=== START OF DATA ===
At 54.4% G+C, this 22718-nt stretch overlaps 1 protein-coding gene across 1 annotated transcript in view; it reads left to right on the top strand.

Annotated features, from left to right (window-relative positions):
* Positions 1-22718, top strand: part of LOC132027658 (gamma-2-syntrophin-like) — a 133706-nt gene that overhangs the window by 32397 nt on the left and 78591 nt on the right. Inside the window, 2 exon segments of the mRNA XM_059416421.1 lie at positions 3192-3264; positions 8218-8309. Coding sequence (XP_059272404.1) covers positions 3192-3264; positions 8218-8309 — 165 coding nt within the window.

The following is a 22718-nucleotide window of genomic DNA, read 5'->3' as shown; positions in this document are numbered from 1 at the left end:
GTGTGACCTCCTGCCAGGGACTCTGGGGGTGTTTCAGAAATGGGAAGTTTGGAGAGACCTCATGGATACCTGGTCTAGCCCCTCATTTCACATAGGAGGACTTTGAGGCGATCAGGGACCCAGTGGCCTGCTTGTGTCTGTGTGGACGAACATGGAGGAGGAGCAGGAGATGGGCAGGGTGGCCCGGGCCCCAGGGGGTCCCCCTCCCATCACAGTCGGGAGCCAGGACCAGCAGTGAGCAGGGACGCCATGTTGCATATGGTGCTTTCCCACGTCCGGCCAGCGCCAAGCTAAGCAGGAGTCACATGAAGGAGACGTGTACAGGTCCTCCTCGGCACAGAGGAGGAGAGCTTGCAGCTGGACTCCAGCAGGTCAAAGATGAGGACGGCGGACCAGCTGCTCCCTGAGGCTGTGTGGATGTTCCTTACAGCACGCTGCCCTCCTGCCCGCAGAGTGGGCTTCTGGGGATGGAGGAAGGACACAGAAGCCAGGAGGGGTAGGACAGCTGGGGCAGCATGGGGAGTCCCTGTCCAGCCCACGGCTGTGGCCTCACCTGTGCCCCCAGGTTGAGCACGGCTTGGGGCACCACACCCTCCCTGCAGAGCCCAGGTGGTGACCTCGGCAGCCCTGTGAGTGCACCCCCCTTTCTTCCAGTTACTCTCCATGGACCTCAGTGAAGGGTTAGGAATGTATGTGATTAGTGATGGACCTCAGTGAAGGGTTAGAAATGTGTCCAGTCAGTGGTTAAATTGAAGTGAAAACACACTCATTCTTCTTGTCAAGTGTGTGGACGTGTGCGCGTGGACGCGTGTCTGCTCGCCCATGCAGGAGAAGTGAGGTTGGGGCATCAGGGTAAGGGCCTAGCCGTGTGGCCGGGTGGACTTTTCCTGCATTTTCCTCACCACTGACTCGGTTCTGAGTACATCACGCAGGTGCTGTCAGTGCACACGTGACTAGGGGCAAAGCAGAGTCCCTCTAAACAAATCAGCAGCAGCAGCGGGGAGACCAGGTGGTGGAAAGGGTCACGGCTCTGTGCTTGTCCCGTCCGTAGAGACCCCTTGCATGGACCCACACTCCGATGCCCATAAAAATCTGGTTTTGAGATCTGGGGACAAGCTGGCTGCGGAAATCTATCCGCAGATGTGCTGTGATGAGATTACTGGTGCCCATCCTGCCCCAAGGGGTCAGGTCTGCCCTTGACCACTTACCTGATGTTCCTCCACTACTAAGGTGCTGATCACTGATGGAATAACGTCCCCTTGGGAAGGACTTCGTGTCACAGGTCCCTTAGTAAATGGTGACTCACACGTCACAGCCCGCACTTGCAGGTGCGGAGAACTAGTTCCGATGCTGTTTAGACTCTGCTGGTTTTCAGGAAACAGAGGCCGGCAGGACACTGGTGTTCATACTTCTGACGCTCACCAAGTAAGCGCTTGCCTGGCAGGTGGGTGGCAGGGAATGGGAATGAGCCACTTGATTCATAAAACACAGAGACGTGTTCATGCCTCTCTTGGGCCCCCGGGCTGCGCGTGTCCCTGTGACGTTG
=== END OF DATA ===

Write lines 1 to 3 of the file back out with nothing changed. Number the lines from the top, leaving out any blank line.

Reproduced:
At 54.4% G+C, this 22718-nt stretch overlaps 1 protein-coding gene across 1 annotated transcript in view; it reads left to right on the top strand.

Annotated features, from left to right (window-relative positions):
* Positions 1-22718, top strand: part of LOC132027658 (gamma-2-syntrophin-like) — a 133706-nt gene that overhangs the window by 32397 nt on the left and 78591 nt on the right. Inside the window, 2 exon segments of the mRNA XM_059416421.1 lie at positions 3192-3264; positions 8218-8309. Coding sequence (XP_059272404.1) covers positions 3192-3264; positions 8218-8309 — 165 coding nt within the window.